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The Bar Association of San Francisco Releases Evaluations for Superior Court Candidates

May 4, 2018 – San Francisco, California – The Judiciary Committee of the Bar Association of San Francisco (BASF) today released its evaluation of the nine candidates appearing on the June 5 ballot for four contested Superior Court seats.

Following the Judiciary Committee’s investigation, interview of the candidates, and deliberations, the committee finds the candidates:

Seat 4
Judge Andrew Y.S. Cheng, Seat 4 — “Exceptionally Well-Qualified”
Phoenix Streets, Seat 4 — “Not Recommended for Appointment/Election At This Time”
Seat 7
Maria Evangelista, Seat 7 — “Well-Qualified”
Judge Curtis E.A. Karnow, Seat 7 — “Exceptionally Well-Qualified”
Seat 9
Judge Cynthia Ming-mei Lee, Seat 9 — “Exceptionally Well-Qualified”
Kwixuan Maloof, Seat 9 — “Qualified”
Elizabeth Zareh, Seat 9 — “Not Qualified”
Seat 11
Judge Jeffrey S. Ross, Seat 11 — “Well-Qualified”
Nicole Solis, Seat 11 — “Well-Qualified”

The Judiciary Committee is charged with the task of evaluating candidates seeking appointment and election to the Superior Court for the State of California, in and for the City and County of San Francisco.

The Judiciary Committee, chaired by Khari Tillery, a partner at Keker Van Nest & Peters LLP, is composed of a diverse cross-section of the San Francisco legal community. Members come from large, medium and small law firms; government legal offices; and corporate legal departments.

Each candidate was asked to complete and submit the same questionnaire used by the Judicial Nominees Evaluation (JNE) Commission, in addition to appearing for a personal interview with the Committee. The Committee also conducted its own investigation by interviewing judges, lawyers and others having knowledge of the candidate’s attributes. The Committee’s investigation and deliberations are completely confidential.

The Committee inquired into, among other matters, the following attributes: (i) integrity and character; (ii) judgment and intellectual capacity; (iii) professional experience; (iv) industry and diligence; (v)  judicial temperament, including whether the candidate would be courteous and considerate of counsel, parties, witnesses, and jurors, and whether the candidate is even-tempered; (vi) decisiveness; (vii) ability to transcend personal biases; (viii) professional ability and knowledge of the law; (ix) health; (x) general reputation in the community; and (xi) civic activities.

In assessing the qualification of a candidate, the Committee members assign one of following categories defined in the bylaws:

(i)      “Qualified” – meaning that the candidate possesses the attributes listed above so as to indicate the ability to satisfactorily perform the judicial function for which she or he is being considered.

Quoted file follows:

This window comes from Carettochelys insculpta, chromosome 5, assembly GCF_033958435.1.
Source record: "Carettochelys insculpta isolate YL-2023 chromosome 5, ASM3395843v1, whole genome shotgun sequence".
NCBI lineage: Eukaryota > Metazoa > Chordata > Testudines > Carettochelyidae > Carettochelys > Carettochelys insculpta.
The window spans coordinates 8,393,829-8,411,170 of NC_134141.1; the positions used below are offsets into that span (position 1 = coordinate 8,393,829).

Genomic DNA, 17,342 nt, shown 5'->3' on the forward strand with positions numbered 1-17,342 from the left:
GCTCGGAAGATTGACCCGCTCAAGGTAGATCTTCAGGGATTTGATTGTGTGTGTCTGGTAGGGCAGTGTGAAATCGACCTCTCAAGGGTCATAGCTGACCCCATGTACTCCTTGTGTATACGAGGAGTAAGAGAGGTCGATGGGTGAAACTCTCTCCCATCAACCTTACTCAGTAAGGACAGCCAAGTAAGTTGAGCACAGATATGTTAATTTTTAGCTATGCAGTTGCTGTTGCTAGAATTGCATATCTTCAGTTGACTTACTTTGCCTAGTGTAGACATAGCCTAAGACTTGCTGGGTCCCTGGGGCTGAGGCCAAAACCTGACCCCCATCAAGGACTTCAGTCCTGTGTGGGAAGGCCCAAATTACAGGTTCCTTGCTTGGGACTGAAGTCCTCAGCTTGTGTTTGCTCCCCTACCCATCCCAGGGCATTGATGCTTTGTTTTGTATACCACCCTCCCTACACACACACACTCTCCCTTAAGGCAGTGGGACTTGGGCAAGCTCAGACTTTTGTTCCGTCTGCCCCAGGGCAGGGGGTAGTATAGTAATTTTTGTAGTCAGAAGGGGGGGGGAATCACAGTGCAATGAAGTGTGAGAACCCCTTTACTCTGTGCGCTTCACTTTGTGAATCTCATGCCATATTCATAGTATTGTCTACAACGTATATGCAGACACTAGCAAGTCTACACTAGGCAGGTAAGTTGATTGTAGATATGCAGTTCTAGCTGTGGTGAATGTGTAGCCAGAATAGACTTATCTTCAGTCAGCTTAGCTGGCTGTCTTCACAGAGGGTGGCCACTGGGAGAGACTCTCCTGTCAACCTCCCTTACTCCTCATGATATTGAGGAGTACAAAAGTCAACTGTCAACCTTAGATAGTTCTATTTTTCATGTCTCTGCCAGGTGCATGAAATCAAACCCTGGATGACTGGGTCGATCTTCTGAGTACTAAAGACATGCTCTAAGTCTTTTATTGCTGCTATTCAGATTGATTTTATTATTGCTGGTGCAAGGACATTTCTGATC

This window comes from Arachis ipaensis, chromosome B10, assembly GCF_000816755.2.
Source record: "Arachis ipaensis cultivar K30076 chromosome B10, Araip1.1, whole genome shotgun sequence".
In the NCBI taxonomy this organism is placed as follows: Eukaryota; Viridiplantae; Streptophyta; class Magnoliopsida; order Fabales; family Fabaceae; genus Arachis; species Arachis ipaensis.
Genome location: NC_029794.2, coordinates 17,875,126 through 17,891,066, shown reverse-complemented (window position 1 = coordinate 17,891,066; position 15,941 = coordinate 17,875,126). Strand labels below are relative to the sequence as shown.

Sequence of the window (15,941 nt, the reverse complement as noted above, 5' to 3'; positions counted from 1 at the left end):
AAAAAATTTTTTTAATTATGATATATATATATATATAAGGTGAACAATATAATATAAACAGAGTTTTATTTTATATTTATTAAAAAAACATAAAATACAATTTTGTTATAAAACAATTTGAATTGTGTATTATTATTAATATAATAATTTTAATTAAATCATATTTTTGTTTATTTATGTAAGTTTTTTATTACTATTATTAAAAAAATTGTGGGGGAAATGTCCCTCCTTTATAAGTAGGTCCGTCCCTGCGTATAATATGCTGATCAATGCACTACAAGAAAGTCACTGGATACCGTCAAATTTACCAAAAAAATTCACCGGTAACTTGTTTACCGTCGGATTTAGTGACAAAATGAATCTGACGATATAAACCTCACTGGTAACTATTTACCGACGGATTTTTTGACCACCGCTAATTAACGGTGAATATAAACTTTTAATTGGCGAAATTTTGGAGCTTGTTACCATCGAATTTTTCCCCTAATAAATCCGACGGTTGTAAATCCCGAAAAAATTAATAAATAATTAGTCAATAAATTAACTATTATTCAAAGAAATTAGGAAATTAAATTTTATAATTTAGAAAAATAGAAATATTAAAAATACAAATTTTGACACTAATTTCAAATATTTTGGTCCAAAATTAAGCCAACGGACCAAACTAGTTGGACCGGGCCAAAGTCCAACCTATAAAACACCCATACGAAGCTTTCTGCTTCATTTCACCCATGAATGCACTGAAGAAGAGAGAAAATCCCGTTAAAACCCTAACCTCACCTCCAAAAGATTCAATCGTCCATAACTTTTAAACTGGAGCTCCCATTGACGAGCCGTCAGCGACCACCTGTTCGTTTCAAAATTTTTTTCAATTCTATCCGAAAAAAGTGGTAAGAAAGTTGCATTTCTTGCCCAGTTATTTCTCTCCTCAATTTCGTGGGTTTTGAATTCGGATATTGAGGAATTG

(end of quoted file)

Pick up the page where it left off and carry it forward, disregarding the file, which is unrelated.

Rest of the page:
(ii)     “Well-Qualified” – meaning that the candidate possesses all the attributes required for a rating of “Qualified” and possesses one or more of those positive attributes to such a high degree as to be indicative of superior fitness to perform the judicial function for which he or she is being considered.
(iii)    “Exceptionally Well-Qualified” – meaning that the candidate possesses all the attributes required for a rating of “Well-Qualified” and possesses several or all of those positive attributes to such an extremely high degree to be indicative of exceptional fitness to perform the judicial function for which she or he is being considered.
(iv)   “Not Recommended for Appointment/Election At This Time” – meaning that the candidate lacks one or more of the attributes required for a rating of “Qualified” at the time of evaluation but that the Committee considers the deficiency capable of correction in the future, e.g., lack of experience.
(v)    “Not Qualified” – meaning that the candidate lacks one or more of the attributes required for a rating of “Qualified” to such an extent that the Committee doubts the candidate’s fitness to perform satisfactorily the judicial function for which he or she is being considered.
(vi)   “No Action” – meaning that a majority of the Committee consisting of at least eight members has been unable to assign one of the other categories to the candidate.

 

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The Bar Association of San Francisco (BASF) is a nonprofit voluntary membership organization of attorneys, law students, and legal professionals in the San Francisco Bay Area. Founded in 1872, BASF enjoys the support of more than 7,500 individuals, law firms, corporate legal departments, and law schools. Through its board of directors, its committees, and its volunteer legal services programs and other community efforts, BASF has worked actively to promote and achieve equal justice for all and oppose discrimination in all its forms, including, but not limited to, discrimination based on race, sex, disability, and sexual orientation. BASF provides a collective voice for public advocacy, advances professional growth and education, and attempts to elevate the standards of integrity, honor, and respect in the practice of law.